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Benedict Rogers is a human rights activist, a former Parliamentary Candidate, and is Deputy Chairman of the Conservative Party Human Rights Commission.

It is almost as if a dam has broken, or an alarm clock has rung in the consciences of public figures simultaneously. First there was Lord Sacks as he retired as Chief Rabbi, then Baroness Warsi’s superb speech at Georgetown, which should be read or viewed by everyone, then a House of Commons debate, followed by the Prince of Wales…and now Douglas Alexander – speaking up, clearly and boldly, for persecuted Christians around the world, and particularly in the Middle East.

In addition to public figures highlighting the desperate plight of many Christians around the world, three major books have been published within the past year and a half: Rupert Shortt’s Christianophobia, Paul Marshall, Nina Shea and Lela Gilbert’s Persecuted and John Allen’s The Global War on Christians, all of which provide a wealth of evidence of the widespread and severe persecution across so much of the globe and analysis of the underlying causes. All three provide damning evidence of the free world’s relative silence on the matter.

That the persecution of Christians is finally receiving attention is very welcome. Douglas Alexander is absolutely right, that we should not be afraid to speak up about persecuted Christians. It is true that there has been a peculiar political correctness that somehow says we should speak up for any other persecuted minority except Christians – even though the persecution of Christians is one of the greatest human rights issues of our time, and Christians suffer the majority of violations of religious freedom. The victims of persecution, according to a French intellectual, Régis Debray, are “too Christian to excite the left, too foreign to interest the right”. But it surely should not be a left-right issue, but an issue of basic human rights of concern to us all. So voices from across the political – and religious – spectrum, from Sayeeda Warsi to Douglas Alexander, are much needed.

All that said, I have some concerns. I have long believed that we need to be championing religious freedom for all – and that includes the freedom not to believe. In fact, the common term “religious freedom” is misleading and somewhat unhelpful, because it is understood by some as a human right just for religious people, and therefore of no concern to secularists. In reality, the correct term, in full, as set out in Article 18 of the Universal Declaration of Human Rights, is “freedom of thought, conscience, religion or belief”, which could be abbreviated for convenience to “freedom of religion or belief”, and it is for all. Atheists are increasingly facing persecution in some countries, as documented in reports by the International Humanist and Ethical Union. I have twice visited an atheist in Indonesia, Alexander Aan, in prison, after he was sentenced to two-and-a-half years for declaring his atheism on social media. I am a Christian, but I would defend Alexander Aan’s freedom of conscience for as long as I live.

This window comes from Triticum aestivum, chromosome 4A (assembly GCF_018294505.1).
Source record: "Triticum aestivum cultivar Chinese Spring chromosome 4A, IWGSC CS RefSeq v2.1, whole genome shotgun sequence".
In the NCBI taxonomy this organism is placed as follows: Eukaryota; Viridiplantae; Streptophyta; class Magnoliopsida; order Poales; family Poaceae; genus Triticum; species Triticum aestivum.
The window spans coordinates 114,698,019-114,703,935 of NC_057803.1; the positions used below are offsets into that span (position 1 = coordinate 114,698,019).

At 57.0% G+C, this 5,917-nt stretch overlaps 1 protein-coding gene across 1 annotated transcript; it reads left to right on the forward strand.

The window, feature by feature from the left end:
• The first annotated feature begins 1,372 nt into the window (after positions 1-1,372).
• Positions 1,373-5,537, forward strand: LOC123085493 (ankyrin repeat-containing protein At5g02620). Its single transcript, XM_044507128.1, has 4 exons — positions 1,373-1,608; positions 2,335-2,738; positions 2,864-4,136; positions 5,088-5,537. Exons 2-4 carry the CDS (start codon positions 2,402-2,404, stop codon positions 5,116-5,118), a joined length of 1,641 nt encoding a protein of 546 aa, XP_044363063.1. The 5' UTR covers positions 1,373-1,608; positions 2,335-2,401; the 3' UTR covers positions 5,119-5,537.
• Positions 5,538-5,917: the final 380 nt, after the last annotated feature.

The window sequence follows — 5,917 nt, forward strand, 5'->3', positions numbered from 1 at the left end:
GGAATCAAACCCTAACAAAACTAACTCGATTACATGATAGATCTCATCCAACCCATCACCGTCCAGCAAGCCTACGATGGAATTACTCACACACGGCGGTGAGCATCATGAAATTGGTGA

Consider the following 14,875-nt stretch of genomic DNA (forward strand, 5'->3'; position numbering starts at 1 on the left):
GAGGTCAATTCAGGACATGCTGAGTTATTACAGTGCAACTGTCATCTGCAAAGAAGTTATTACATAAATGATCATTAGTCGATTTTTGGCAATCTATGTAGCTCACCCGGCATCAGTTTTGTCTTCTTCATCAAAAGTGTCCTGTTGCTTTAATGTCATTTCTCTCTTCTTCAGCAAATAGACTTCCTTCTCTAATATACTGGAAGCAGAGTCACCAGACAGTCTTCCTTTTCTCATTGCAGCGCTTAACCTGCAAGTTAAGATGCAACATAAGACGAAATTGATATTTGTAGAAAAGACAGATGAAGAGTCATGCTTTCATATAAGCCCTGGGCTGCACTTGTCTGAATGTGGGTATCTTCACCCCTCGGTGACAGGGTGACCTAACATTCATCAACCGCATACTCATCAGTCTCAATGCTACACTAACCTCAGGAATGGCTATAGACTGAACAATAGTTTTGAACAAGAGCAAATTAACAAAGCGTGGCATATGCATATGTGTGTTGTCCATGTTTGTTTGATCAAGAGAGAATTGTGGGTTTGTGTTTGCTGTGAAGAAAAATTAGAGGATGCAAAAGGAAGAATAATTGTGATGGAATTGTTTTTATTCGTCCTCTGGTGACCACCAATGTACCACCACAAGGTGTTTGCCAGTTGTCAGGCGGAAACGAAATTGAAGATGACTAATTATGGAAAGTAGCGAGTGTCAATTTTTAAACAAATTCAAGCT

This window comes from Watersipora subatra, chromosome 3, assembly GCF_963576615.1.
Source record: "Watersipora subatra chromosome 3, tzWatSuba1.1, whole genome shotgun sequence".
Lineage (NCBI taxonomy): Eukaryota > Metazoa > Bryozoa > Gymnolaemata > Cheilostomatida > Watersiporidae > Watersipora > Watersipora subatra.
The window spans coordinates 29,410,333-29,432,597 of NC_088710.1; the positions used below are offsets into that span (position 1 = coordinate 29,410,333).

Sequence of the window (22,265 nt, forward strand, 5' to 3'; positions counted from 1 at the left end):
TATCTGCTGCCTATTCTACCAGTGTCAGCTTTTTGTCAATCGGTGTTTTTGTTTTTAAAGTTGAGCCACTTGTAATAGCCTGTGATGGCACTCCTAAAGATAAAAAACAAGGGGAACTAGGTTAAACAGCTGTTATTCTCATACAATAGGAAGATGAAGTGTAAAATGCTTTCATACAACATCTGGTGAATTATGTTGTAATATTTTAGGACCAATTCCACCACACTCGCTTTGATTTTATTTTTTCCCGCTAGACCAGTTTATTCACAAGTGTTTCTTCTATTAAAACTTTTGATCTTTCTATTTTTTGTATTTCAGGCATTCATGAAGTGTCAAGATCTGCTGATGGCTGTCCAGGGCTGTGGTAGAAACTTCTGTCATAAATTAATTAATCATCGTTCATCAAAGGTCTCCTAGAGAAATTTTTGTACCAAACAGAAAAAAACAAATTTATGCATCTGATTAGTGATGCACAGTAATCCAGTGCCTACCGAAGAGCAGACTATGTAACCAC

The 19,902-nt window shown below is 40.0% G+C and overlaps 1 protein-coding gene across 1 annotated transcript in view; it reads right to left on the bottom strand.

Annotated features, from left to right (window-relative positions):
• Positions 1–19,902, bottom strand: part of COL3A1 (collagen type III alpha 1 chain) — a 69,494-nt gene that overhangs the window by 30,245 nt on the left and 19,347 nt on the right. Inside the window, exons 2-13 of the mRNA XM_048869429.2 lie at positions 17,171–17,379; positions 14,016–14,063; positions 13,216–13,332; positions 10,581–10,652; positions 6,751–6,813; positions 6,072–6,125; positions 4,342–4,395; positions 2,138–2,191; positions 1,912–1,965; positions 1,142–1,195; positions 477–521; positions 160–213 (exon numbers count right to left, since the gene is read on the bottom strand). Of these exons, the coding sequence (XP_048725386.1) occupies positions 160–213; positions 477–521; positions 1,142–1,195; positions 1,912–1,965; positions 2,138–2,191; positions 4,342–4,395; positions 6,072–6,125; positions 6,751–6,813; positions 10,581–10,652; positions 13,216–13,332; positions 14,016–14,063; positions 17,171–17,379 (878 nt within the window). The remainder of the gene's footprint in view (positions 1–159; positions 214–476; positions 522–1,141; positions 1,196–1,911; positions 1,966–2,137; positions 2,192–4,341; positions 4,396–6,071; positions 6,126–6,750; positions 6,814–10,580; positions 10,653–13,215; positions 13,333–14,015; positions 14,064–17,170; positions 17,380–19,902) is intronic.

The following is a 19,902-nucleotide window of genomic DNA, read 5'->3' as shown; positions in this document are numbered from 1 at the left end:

So what I would really like to see is a world in which we speak up not only for our own communities in other parts of the world, but for freedom of conscience for all.  I’d like to see Christians speaking up not only for persecuted Christians, but for persecuted Ahmadiyya and Shi’a Muslims in Pakistan and Indonesia, for Rohingya and other Muslims in Burma, for Uighur Muslims and Tibetan Buddhists in China, for Baha’is in Iran and Egypt, and for atheists everywhere. By implication, I would also want to see more Muslims stand up for persecuted Christians, as the former Indonesian President Abdurrahman Wahid did and as a number of British Muslim politicians, such as Baroness Warsi and Rehman Chishti, have done.

I do not believe in a hierarchy of rights, because the basic rights set out in the Universal Declaration are inter-dependent. Freedom of religion or belief requires freedom of assembly, association and expression, and freedom from arbitrary arrest and detention and torture. However, if there is a core foundational right which underpins all others, it is surely Article 18. For without the freedom to choose what to think and believe, the freedom to practice our beliefs, peacefully and within the law, the freedom to share our beliefs with others, non-coercively, and the freedom to change our beliefs, what use are freedoms of assembly and expression?

Two reports worth reflecting on in regard to this subject are the Conservative Party Human Rights Commission’s report, The Freedom to Believe, and the All Party Parliamentary Group on International Freedom of Religion and Belief’s report, Article 18: An Orphaned Right.

By speaking out, Baroness Warsi, the former Chief Rabbi, the Prince of Wales, Douglas Alexander and MPs in the recent debate in the House of Commons have shown courage and principle which has finally given a voice to Christians who tomorrow will put their lives on the line, literally, in many parts of the world, to celebrate the birth of Jesus Christ. They have done us all a huge service. Now the task is for all of us to speak for people of all faiths and none, who face discrimination, marginalisation and persecution, and to make Article 18 a human right for all.

20 comments for: Benedict Rogers: This Christmas, the freedom not to believe is as important as the freedom to do so.

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